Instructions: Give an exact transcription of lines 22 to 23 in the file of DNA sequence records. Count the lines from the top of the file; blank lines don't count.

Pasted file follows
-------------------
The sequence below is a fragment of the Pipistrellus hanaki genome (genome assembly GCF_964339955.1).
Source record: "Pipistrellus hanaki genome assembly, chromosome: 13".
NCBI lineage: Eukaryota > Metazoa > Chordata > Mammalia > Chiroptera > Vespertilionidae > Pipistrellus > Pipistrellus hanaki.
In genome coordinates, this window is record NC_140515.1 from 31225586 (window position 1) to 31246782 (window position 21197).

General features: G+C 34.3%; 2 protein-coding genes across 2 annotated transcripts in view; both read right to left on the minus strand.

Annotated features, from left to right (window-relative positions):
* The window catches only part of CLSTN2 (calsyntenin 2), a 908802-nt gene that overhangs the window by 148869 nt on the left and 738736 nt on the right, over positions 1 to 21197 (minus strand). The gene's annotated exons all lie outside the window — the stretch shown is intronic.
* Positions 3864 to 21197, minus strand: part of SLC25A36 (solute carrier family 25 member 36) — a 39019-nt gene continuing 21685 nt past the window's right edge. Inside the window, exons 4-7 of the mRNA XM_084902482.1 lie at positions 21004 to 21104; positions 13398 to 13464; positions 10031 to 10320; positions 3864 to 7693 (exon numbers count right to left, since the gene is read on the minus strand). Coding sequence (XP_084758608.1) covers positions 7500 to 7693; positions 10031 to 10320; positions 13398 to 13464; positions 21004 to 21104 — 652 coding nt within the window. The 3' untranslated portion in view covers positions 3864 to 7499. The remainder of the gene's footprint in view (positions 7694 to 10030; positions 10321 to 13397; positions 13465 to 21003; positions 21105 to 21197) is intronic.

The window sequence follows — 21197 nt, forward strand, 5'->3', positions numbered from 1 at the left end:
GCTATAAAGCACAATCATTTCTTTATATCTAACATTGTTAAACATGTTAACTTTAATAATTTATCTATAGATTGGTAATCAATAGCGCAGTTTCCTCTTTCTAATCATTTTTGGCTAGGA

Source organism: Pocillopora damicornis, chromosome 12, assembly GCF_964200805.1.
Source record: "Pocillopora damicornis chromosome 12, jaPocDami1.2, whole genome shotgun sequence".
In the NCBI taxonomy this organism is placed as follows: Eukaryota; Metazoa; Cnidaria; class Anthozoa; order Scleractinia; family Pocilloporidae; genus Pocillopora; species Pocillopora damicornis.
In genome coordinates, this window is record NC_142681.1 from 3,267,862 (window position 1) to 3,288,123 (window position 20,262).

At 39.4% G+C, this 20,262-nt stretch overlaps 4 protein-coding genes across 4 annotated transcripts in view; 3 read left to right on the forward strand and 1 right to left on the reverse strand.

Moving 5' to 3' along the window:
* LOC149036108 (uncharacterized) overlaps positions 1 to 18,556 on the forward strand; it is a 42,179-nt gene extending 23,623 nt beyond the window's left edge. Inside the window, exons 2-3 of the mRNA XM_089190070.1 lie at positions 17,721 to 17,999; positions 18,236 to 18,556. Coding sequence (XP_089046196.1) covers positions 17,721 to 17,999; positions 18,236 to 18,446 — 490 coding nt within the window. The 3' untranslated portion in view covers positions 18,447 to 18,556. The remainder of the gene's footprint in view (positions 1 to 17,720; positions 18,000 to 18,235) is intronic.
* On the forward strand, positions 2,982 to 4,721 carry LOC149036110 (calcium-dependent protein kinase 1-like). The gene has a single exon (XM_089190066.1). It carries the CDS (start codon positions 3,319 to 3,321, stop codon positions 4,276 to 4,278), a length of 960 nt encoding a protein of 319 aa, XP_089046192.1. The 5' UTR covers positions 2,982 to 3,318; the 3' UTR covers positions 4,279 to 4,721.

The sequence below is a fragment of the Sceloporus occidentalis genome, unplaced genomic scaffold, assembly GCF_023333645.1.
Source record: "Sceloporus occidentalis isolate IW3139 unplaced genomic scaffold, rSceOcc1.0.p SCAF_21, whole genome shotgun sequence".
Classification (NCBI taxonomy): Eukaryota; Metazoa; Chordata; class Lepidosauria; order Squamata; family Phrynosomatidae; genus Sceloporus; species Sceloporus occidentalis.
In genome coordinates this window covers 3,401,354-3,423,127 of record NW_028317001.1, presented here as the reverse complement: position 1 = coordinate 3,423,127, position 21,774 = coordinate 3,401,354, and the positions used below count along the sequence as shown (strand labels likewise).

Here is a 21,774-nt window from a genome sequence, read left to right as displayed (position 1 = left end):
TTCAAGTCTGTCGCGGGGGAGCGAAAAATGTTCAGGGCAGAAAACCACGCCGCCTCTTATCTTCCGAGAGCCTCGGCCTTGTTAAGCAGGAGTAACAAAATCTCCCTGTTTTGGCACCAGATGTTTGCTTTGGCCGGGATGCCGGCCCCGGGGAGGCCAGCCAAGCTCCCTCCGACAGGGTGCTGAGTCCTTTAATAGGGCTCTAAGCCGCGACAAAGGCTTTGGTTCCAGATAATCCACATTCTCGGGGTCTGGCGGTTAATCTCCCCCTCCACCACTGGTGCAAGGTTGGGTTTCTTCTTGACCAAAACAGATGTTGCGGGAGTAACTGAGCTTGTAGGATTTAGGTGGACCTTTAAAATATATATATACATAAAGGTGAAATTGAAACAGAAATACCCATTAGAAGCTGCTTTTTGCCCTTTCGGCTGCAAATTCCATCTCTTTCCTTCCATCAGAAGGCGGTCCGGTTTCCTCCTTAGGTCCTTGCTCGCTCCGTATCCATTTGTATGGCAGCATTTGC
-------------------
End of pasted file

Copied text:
In genome coordinates this window covers 3,401,354-3,423,127 of record NW_028317001.1, presented here as the reverse complement: position 1 = coordinate 3,423,127, position 21,774 = coordinate 3,401,354, and the positions used below count along the sequence as shown (strand labels likewise).

Here is a 21,774-nt window from a genome sequence, read left to right as displayed (position 1 = left end):